Also: SPOILERS ABOUND. You’ve been warned.

1) Ella Enchanted – Gail Carson Levine

I’ve read this book so many times, my 16 year old copy is falling apart and there’s tape on one page from when I accidentally ripped it (and cried), but it’s one of my absolute favourites. Don’t talk to me about the movie, though.

Favourite chapter: Hard to choose, but I’d have to say the letters between Ella and Char. No matter how many times I read it, I still feel all warm and fuzzy the first time Char tells her he loves her.

2) Audrey, Wait! – Robin Benway

The characters are so real, I want to be friends with them. Plus so many music references – as Audrey said, “You’re finally speaking my language!”

Favourite quote: “If you really want to know something about me, you should know this: I like my music loud. I mean loud. I’m not talking the kind of loud where your parents knock on your bedroom door and ask you to turn it down. Please. That’s amateur hour. When I say loud, I mean you-can’t-even-hear-your-parents-knocking-and-the-neighbors-are-putting-a-FOR-SALE-sign-on-their-house-and-moving-to-another-block-because-they-can’t-handle-the-constant-noise-anymore loud. You have to turn it up so that your chest shakes and the drums get in between your ribs like a heartbeat and the bass goes up your spine and fizzles your brain and all you can do is dance or spin in a circle or just scream along because you know that however this music makes you feel, it’s exactly right.”

3) Harry Potter series – J.K. Rowling

Do I even need to say anything?

Best back story: Prisoner of Azkaban (it was my favourite for the longest time) – the Marauders were amazing; and

Best series ending: Deathly Hallows – I love how she tied everything together.

4) Charlotte’s Web – E.B. White

Probably my earliest experience with death in a book. I remember being devastated when Charlotte died (I was about 7. This was also the one and only time I was sad about a spider’s death). My oldest sister (Vanessa) read it to me around the same time we read Anne of Green Gables together and it was an emotional year (Matthew’s death traumatized me for life).

Tearjerking moment: when three of Charlotte’s children decide to stay with Wilbur…even though the idea of a sack of spider eggs freaks me out.

5) Coraline – Neil Gaiman

Ask me again in a couple of years, and I’ll likely have replaced Coraline with Neverwhere (heck, half this list will probably be Gaiman-ized by then). A lot of Coraline’s story stayed with me in the 10+ years between my first and second reading of it: the dismembered hand, the button eyes…Scary but oh so good.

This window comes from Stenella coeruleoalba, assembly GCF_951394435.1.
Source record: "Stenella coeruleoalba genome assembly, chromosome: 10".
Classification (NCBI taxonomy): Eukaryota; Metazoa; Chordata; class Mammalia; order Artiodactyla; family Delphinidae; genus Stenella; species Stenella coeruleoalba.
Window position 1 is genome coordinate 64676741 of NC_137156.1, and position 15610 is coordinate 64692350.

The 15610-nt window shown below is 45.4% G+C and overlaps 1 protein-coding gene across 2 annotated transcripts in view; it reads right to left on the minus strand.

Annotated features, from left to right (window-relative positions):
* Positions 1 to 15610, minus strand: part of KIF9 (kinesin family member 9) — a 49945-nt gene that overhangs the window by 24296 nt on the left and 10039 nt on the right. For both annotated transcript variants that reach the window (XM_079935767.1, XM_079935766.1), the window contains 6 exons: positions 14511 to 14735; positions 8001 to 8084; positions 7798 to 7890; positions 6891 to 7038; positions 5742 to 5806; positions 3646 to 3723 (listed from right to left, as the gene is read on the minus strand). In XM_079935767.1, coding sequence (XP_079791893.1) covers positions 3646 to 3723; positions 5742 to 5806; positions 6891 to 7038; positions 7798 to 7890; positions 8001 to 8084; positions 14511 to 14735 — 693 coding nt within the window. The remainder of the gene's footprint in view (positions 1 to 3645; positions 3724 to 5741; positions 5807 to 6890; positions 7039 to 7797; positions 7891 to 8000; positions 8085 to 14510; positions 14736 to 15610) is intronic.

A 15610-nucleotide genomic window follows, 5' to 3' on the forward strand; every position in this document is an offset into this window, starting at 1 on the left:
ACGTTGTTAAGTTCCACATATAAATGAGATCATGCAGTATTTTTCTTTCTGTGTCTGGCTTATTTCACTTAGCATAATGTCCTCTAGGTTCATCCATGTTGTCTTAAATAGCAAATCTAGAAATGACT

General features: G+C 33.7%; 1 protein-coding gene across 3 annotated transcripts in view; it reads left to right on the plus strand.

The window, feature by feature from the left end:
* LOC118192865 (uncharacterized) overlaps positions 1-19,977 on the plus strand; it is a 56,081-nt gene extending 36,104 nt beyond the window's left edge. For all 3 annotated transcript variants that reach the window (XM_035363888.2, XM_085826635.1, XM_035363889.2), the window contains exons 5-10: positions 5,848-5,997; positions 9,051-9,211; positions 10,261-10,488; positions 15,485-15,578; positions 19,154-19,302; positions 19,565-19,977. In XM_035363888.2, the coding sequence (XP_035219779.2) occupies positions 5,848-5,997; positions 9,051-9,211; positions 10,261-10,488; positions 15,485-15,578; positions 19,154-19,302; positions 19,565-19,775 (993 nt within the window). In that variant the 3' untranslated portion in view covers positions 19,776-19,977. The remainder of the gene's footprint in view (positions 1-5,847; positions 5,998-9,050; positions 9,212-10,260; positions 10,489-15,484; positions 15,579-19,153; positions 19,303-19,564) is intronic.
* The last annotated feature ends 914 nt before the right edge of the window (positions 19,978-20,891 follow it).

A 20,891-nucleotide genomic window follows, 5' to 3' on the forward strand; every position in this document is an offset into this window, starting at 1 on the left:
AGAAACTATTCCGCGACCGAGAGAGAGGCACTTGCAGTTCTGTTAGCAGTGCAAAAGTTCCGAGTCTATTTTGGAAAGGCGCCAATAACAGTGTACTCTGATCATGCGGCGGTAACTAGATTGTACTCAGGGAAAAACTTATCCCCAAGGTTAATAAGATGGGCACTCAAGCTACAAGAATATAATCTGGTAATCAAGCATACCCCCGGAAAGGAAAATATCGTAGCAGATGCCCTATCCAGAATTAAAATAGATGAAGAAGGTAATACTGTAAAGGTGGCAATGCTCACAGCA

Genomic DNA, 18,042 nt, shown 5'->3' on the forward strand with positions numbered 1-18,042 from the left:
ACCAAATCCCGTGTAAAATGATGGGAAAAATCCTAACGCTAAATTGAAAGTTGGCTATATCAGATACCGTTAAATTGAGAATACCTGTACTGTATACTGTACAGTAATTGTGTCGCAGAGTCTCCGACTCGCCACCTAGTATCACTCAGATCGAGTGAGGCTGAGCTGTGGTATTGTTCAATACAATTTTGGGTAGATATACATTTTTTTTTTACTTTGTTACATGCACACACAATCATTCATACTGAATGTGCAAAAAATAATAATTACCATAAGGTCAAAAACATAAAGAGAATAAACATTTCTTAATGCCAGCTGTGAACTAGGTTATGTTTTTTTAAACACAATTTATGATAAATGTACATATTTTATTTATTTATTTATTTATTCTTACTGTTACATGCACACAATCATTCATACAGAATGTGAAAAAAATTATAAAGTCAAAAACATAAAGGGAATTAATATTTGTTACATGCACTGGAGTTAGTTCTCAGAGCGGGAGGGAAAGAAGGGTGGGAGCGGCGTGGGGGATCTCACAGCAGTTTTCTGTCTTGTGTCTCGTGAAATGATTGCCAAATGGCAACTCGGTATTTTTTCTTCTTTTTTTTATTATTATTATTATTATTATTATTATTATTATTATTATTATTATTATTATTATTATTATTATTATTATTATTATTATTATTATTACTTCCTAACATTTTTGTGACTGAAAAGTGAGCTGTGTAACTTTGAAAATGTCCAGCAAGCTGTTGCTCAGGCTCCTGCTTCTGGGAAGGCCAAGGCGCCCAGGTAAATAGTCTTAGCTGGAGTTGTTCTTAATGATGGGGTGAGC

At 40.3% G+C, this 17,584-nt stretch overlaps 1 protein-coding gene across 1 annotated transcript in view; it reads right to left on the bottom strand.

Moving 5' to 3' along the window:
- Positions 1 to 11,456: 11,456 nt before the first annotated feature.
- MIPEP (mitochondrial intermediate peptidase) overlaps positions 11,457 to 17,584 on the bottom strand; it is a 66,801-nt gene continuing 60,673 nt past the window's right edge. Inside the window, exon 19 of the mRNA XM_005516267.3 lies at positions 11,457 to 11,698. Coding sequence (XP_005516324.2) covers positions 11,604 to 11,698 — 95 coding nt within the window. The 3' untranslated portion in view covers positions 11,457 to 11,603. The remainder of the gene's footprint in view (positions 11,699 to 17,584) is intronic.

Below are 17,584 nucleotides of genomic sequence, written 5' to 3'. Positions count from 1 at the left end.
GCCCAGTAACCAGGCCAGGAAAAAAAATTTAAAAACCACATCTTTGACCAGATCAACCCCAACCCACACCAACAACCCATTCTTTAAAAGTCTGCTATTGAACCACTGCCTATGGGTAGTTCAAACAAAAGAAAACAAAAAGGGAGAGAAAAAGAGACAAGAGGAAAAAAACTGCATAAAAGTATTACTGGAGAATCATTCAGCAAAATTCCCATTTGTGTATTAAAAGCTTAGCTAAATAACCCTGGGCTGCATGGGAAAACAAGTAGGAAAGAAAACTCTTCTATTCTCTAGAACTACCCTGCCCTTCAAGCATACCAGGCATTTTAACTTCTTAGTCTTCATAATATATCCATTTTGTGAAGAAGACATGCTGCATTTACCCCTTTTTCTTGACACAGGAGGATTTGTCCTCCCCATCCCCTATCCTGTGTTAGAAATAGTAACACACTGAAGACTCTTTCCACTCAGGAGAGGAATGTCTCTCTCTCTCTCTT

Creepiest scene in a children’s book: the three ghost children behind the mirror, especially when they explain that the Other Mother has their souls.

6) The Outsiders – S.E. Hinton

We read it in grade seven and it was my favourite book we were ever required to read. Plus Hinton was only in her teens when she wrote it, which makes it even more impressive. My dad read it relatively recently and I kept flipping through it whenever he put it down. The ending made (makes) me cry.

Memorable quote: “Stay gold, Ponyboy.”

7) Wicked Lovely series – Melissa Marr

Easily one of the best YA fairy series I’ve read (sounds specific but you’d be surprised at how many YA fairy series there actually are). Extremely well written and fascinating. Also had one of the best series’ ending.

Best bromance despite being from separate courts: Seth, the Summer Queen’s beloved/the High Queen’s adopted son, and Niall, the Dark King – especially in my favourite book, Fragile Eternity (#3). They’ve always been my favourite characters, and I loved that they both had bigger roles in the second half of the series.

8) Gemma Doyle trilogy – Libba Bray

Admittedly, I don’t remember many of the details from this trilogy, but Libba Bray is one of my favourite authors and I’ve always loved her writing style. On my “to re-read” list.

Memorable scene: That time when Kartik turned into a tree and fans had a collective heart attack. I was distraught, at the time, but the more I think about it, the more it makes sense. Plus The Sweet Far Thing was the first book to set me on the “endings don’t always have to be happy” route, which has definitely influenced me as a reader and a writer.

9) Archer’s Goon – Diana Wynne Jones

It took two readings before I fully figured out what happened. She took a basic idea (boy who doesn’t know he has powers) and exploded it into something completely new. You think you know what’s going on but then there’s the bombshell at the end and you’re all “WHAAAAAT the heck just happened?” Extremely well done.